Cape Carteret — When Will Baker was running for mayor last fall, his supporters sometimes used the slogan, “Will of the people.”
Maybe they meant Mr. Baker was a man of the people, something he believed and believes he is, as he walks around town in flowery casual shirts or T-shirts and often a cap. Or maybe those supporters meant it was the “Will of the people” that Mr. Baker get elected.
Turned out the latter meaning was right, barely. He prevailed over his opponent, then-town commissioner Charlie Evans, by a single vote.
“It’s like the old joke about the dog chasing the car,” Mayor Baker said Thursday, a little less than two months after taking office in November. “He finally catches the car and then goes, ‘What now?’”
Mayor Baker, a musician who plays in the area frequently, admits it’s “fun,” but different.
A former assistant utility director for the town of Hillsborough, Mayor Baker sought public office for the first time in a town that had seen its share of rancor over the past two years, mostly over the town commission’s decision to switch from a town administrator to a town manager without a referendum. Residents petitioned for a referendum in 2018, but the town board rejected it and instead held the referendum in 2019.
During the campaign, Mr. Evans opposed the switch to a manager. The mayor-to-be came out in favor of the manager system, and town voters elected him while overwhelmingly rejecting the referendum that would have switched back to the administrator system.
The dog caught the car, but in the process, he learned something he’d already suspected – he liked and respected his opponent.
Now, only a few weeks into his mayoral duties, Mayor Baker is more sure.
“Things look a lot different when you’re sitting up here” in the mayor’s chair than they did in the audience at meetings, he said.
All the commissioners elected in November – incumbent Don Miller and newcomers Jim Nailitz and Jeff Waters – supported the manager system, as do holdovers Steve Martin and Mike King.
Mayor Baker hopes to bring a sense of calm to the town.
“Hopefully we’ll be the most boring town you cover (for the News-Times),” he said Thursday. “I’d like us to avoid drama, just do the business for the people. I’d like all our meetings to be civil.”
He mentioned he has always liked Emerald Isle’s motto: “Nice matters.” He hasn’t come up with one for Cape Carteret but wants to, and he mentioned a word he thinks is crucial for government: “Listen.”
He believes if town officials listen to people and make it clear they genuinely care, they’ll avoid drama, even if people don’t agree with all final decisions. He also said he understands if people are upset and voice it during meetings.
He added that listening also means avoiding hasty, rash decisions.
“I want us to think about things,” he said.
Decisions based on emotions are often the ones that are problematic, Mayor Baker said.
The mayor knows he still has a lot to learn. He’ll rely on the old hands on the board and on the staff, such as Town Manager Zach Steffey and the department heads, to help him with the learning curve, but he brings some experience.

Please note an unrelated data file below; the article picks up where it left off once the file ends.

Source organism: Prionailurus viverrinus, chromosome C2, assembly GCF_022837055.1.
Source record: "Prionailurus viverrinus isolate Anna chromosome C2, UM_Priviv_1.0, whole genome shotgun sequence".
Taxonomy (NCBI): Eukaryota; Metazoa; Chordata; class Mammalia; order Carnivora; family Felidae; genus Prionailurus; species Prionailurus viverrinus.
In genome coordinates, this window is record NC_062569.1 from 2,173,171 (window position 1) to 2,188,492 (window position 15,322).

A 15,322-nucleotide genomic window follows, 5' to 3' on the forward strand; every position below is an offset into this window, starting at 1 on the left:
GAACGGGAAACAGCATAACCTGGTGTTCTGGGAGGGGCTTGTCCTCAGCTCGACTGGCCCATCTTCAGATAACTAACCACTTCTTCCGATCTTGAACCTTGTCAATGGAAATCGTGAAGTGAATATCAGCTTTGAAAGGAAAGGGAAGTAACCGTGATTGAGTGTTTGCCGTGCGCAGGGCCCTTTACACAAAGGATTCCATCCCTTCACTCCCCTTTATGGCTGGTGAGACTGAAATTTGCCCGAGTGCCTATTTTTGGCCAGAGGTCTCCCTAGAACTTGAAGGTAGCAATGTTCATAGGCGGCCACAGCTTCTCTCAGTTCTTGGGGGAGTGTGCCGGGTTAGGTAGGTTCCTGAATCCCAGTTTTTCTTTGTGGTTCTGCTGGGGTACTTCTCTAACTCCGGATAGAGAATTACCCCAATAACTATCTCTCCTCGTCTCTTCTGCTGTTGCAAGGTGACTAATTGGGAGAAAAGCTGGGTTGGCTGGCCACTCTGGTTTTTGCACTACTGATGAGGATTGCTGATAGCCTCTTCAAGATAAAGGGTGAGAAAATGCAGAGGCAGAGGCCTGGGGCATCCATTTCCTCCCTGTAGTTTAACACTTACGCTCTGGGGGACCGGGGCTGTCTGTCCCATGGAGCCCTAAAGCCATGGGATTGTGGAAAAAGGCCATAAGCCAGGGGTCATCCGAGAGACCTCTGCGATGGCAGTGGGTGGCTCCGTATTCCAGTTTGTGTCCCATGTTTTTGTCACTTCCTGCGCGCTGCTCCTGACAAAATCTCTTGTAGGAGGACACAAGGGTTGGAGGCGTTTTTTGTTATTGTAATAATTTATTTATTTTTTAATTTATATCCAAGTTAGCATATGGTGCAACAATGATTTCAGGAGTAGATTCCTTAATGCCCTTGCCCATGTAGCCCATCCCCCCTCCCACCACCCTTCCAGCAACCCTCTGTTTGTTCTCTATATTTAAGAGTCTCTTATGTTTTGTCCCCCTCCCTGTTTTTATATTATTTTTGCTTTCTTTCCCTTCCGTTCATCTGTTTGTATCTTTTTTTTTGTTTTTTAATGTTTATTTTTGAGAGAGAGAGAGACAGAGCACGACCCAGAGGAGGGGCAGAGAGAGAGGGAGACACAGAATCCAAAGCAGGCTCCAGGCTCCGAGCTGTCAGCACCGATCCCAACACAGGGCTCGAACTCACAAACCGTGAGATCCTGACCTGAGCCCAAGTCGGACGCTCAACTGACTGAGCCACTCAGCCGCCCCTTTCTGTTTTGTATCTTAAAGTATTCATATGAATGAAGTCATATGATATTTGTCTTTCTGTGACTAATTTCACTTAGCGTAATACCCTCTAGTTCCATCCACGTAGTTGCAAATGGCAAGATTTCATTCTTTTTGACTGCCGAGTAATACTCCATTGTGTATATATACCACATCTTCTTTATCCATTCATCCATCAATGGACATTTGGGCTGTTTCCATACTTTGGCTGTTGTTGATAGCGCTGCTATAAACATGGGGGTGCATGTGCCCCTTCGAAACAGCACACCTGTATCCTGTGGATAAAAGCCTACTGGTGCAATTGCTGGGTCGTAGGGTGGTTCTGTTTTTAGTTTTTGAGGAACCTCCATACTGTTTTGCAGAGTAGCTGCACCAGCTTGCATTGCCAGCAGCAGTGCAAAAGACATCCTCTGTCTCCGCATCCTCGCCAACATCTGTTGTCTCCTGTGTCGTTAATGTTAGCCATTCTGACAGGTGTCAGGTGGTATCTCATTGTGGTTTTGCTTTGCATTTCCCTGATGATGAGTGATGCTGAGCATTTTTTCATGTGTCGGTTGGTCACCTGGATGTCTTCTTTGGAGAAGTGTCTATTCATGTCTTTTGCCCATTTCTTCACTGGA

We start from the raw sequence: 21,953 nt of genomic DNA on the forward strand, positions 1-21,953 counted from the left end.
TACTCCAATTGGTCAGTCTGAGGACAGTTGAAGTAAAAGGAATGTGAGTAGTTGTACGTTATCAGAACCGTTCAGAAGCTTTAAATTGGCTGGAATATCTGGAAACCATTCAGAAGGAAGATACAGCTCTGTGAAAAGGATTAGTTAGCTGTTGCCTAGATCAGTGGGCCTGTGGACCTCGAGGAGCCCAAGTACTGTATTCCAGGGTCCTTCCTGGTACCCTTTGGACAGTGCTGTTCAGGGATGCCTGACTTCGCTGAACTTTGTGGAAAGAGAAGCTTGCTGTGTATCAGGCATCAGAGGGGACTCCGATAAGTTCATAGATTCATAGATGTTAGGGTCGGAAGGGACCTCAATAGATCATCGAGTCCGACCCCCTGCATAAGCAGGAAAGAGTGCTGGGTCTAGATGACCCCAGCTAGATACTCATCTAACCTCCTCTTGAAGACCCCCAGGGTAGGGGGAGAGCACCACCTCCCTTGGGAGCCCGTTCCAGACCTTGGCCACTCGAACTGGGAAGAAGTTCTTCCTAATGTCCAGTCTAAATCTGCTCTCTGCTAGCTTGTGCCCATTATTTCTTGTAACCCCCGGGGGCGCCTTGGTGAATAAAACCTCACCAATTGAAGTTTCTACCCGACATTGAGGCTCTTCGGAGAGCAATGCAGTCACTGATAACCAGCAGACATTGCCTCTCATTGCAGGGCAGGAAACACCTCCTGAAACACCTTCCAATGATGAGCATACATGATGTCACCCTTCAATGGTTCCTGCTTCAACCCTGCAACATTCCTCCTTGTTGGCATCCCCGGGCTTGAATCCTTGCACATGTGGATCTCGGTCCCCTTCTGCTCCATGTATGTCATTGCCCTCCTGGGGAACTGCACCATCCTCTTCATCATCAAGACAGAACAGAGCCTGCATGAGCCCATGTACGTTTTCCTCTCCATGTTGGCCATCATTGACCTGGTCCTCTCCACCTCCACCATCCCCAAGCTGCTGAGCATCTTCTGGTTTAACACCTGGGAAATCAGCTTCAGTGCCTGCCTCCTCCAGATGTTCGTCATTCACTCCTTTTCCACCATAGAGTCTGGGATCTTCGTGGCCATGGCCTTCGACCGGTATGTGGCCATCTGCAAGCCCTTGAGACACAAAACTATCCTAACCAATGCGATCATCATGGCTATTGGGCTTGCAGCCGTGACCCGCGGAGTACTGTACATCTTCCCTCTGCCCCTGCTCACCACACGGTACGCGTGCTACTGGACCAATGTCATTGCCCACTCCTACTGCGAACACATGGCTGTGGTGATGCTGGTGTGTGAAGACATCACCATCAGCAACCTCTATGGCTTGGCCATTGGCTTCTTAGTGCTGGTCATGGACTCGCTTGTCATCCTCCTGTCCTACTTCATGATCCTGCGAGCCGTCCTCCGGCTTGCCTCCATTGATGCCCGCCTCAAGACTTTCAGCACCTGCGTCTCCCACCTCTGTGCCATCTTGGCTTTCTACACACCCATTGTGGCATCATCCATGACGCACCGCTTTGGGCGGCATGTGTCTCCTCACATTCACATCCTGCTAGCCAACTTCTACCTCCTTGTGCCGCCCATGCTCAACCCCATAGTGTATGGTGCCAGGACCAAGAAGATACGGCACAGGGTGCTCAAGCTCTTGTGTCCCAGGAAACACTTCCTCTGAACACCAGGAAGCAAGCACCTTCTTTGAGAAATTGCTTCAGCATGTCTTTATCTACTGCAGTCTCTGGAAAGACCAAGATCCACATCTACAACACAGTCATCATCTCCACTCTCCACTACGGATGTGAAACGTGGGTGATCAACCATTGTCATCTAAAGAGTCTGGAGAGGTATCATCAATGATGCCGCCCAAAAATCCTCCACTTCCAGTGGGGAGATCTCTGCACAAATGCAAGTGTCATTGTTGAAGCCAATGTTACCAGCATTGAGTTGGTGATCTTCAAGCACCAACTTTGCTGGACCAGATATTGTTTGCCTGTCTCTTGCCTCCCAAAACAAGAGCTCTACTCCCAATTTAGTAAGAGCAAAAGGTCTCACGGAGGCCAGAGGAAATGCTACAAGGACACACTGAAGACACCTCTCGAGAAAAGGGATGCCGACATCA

In Hillsborough, he created multiple departmental budgets, oversaw major projects and worked with other departments and contractors.
He noted the town board in Cape Carteret includes at least two others who are intimately familiar with budgets: Mr. Waters, who was police chief in Emerald Isle, and Mr. Miller, who was police chief in Cape Carteret.
The new mayor wants to look for innovative ways to get things done and cited the decision by the new board, seated in November, to back away from the previous board’s decision to purchase a $100,000-plus backhoe for the public works department.
“Maybe we could work out an arrangement with a local business to rent that equipment when we need it for a day or two instead of buying it,” he said.
The goal, Mayor Baker said, is to make sure the town provides good services and department employees have the tools they need to work effectively and safely, all without burdening taxpayers unduly.
“I’m retired on a fixed income, except for what I get from playing (music),” he noted, and said he understands the desire to keep property taxes as low as possible.
The mayor said he knows Cape Carteret is in a tough situation, with little room for growth in the tax base since there’s little vacant land, especially parcels suitable for commercial development.
“We all have to look at what we do with that land,” he said. “We don’t want to just stack up a bunch of fast-food places. We need smart growth.”
He said he’s confident the other board members and staff share a similar mindset and will get things done efficiently.
He also realizes there are big challenges ahead, such as a state Department of Transportation study that calls for major changes that could wipe out many of the businesses at and near the intersection of Highway 24 and Highway 58.
It will be crucial, Mayor Baker said, for the town to continue to make sure NCDOT officials understand the town’s concerns and fears.
He also said he believes town residents, as evidenced by the election results, are ready for a change in atmosphere in town hall and during board meetings.
“It’s time,” he said, “to move on.”
Contact Brad Rich at 252-864-1532; email Brad@thenewstimes.com; or follow on Twitter @brichccnt.